Technology has created a blizzard of scientific discovery. Here are three headlines from the past week:
“Brain stents show promise for stroke patients.”
“Teachers’ Depression symptoms related to students’ learning.”
“Largest genome-wide study strengthens genetic link to obesity.”
Yet with the advancements being made there have never been more health care challenges than there are today. A large reason is that clinical strategies being developed to help you, the current or future patient (we all become patients at some point), are largely inadequate. This creates a massive gap between research and practice – between what we want to do for patients, and what we can do for patients.
Our goal at Dg2 is to leverage our ubiquitous connectivity and gather data to develop actionable patient-centered strategies, today! To do this we must eliminate a pervasive linear approach to patient care, and begin to Think Big – think in an exponential manner often reserved for the world of research. Thinking Big requires challenging unanimously accepted scientific truths, while in constant pursuit of further questions. Questions often unthinkable at the onset of our journey:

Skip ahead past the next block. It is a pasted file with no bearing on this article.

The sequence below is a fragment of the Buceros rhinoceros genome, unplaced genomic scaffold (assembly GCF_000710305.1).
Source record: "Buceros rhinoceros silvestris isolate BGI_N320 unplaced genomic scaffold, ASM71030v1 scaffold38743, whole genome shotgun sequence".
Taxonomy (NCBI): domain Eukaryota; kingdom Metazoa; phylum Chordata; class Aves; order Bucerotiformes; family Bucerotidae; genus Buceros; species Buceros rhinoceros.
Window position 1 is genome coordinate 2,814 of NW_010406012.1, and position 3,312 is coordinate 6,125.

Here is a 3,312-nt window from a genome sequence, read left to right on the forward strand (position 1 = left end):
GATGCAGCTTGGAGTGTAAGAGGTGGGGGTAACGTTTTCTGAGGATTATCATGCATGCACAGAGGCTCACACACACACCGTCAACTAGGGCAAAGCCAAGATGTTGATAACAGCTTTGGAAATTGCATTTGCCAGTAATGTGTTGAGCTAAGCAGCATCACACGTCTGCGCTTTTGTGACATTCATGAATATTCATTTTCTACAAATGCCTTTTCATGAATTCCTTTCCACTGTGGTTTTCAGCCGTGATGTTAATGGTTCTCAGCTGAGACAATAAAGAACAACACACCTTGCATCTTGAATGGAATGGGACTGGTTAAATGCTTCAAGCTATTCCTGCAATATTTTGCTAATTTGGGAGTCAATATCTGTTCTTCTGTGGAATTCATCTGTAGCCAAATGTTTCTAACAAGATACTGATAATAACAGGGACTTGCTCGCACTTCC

“Does bribing the occasional elderly patient with delicious chicken lollipops from the butcher improve patient compliance?” Yes.
“Can you bribe a butcher with Toronto Maple Leaf tickets in exchange for animal brains to practice the lost art of neuron staining? “Yes.
“Will becoming a Haruspex (a man trained to read disemboweled sheep), lead me any closer to understanding the human gut?” Maybe.
Much like 15th century explorers we are guided with an ideologic compass of where we would like to go without an accurate map to chart our course. Join us on an ever-winding exploration through the realms of fascinating scientific achievement while just beginning to understand the humanistic implications in doing so.